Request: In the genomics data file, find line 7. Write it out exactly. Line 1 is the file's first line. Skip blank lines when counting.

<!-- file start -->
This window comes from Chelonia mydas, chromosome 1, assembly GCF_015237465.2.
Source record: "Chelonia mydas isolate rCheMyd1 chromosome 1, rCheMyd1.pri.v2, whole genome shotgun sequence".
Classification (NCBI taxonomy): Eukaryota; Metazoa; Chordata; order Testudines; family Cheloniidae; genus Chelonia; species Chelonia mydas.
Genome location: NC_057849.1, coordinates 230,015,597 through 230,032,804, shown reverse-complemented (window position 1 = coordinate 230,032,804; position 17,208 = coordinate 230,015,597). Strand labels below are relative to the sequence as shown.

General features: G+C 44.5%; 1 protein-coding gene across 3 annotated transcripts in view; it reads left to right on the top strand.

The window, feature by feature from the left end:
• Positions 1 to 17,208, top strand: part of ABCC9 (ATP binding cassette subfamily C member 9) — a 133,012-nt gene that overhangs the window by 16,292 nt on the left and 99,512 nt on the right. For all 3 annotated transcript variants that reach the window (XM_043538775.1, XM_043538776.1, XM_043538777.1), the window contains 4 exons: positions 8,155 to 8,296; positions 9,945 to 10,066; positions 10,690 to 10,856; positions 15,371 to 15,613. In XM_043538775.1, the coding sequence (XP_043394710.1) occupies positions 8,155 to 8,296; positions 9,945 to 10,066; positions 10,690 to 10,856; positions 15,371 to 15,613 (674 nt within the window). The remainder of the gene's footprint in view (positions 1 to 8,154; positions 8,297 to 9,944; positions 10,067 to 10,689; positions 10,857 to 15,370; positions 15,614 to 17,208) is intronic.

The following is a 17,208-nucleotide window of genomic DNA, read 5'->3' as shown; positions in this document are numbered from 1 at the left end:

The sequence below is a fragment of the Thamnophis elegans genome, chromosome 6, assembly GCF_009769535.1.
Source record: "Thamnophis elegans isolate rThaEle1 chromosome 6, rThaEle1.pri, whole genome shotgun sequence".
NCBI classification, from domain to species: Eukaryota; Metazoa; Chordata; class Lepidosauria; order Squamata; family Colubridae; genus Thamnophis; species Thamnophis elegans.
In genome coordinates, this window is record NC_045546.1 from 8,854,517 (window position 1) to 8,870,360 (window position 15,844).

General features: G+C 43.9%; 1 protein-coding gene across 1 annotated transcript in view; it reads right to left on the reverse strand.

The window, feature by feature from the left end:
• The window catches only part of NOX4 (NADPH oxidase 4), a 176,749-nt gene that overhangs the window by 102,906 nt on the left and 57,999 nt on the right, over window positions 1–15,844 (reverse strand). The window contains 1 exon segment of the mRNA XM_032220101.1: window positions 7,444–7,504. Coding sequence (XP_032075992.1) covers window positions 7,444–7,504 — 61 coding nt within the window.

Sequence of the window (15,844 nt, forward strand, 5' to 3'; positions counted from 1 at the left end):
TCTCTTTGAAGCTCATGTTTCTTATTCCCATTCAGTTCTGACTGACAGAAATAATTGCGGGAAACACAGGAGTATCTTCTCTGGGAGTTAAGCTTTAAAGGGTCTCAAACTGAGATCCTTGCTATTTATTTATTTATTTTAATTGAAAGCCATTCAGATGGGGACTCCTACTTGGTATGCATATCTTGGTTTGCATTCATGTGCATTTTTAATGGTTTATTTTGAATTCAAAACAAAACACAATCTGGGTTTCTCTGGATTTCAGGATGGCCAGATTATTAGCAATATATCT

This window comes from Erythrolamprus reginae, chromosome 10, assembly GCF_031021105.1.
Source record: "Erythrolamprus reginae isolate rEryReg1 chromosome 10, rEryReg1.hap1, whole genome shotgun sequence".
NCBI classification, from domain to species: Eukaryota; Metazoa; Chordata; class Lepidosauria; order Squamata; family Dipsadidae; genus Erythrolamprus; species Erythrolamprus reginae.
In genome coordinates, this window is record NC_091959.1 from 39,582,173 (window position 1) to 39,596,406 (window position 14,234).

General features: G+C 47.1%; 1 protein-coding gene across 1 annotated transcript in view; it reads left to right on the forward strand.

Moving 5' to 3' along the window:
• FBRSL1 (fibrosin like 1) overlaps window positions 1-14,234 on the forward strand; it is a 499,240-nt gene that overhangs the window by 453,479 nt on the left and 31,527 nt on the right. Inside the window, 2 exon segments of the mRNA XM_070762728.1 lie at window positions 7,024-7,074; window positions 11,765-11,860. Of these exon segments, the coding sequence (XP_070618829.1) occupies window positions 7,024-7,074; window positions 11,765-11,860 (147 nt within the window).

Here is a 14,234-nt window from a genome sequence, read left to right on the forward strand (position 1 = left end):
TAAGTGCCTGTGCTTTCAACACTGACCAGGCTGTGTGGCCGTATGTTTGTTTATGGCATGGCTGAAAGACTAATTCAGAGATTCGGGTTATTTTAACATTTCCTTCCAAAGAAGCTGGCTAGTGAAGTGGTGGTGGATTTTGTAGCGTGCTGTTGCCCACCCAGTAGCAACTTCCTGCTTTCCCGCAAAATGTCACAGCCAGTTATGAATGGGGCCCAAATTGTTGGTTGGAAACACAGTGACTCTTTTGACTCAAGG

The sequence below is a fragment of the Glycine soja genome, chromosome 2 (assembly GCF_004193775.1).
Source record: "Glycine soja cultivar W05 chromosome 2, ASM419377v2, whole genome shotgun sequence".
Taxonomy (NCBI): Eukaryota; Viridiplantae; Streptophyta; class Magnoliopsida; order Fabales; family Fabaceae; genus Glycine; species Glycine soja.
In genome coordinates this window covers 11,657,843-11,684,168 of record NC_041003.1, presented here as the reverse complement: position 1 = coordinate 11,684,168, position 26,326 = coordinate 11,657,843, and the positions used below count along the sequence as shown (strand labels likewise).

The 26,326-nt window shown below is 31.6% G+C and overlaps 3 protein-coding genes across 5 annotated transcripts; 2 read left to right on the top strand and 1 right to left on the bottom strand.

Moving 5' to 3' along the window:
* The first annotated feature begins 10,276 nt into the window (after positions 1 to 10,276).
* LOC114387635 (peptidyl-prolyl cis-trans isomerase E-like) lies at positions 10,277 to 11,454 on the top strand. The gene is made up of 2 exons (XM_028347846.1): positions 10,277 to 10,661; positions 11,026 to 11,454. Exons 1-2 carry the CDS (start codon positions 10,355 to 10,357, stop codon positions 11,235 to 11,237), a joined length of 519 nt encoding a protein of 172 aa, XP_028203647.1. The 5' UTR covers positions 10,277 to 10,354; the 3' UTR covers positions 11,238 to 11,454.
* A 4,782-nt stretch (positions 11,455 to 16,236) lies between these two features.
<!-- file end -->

• Positions 1 to 17,208, top strand: part of ABCC9 (ATP binding cassette subfamily C member 9) — a 133,012-nt gene that overhangs the window by 16,292 nt on the left and 99,512 nt on the right. For all 3 annotated transcript variants that reach the window (XM_043538775.1, XM_043538776.1, XM_043538777.1), the window contains 4 exons: positions 8,155 to 8,296; positions 9,945 to 10,066; positions 10,690 to 10,856; positions 15,371 to 15,613. In XM_043538775.1, the coding sequence (XP_043394710.1) occupies positions 8,155 to 8,296; positions 9,945 to 10,066; positions 10,690 to 10,856; positions 15,371 to 15,613 (674 nt within the window). The remainder of the gene's footprint in view (positions 1 to 8,154; positions 8,297 to 9,944; positions 10,067 to 10,689; positions 10,857 to 15,370; positions 15,614 to 17,208) is intronic.